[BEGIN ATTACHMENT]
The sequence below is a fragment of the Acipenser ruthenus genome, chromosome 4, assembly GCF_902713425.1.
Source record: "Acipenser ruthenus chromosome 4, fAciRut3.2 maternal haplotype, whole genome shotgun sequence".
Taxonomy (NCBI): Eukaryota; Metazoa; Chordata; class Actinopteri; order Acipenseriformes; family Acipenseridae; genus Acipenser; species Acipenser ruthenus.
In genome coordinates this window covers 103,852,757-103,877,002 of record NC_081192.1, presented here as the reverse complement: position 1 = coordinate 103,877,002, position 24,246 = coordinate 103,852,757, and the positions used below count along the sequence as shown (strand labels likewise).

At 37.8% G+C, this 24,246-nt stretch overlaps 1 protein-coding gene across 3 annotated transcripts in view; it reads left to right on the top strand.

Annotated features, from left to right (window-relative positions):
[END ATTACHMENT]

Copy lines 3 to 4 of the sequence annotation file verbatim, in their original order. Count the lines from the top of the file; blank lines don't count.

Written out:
Taxonomy (NCBI): Eukaryota; Metazoa; Chordata; class Actinopteri; order Acipenseriformes; family Acipenseridae; genus Acipenser; species Acipenser ruthenus.
In genome coordinates this window covers 103,852,757-103,877,002 of record NC_081192.1, presented here as the reverse complement: position 1 = coordinate 103,877,002, position 24,246 = coordinate 103,852,757, and the positions used below count along the sequence as shown (strand labels likewise).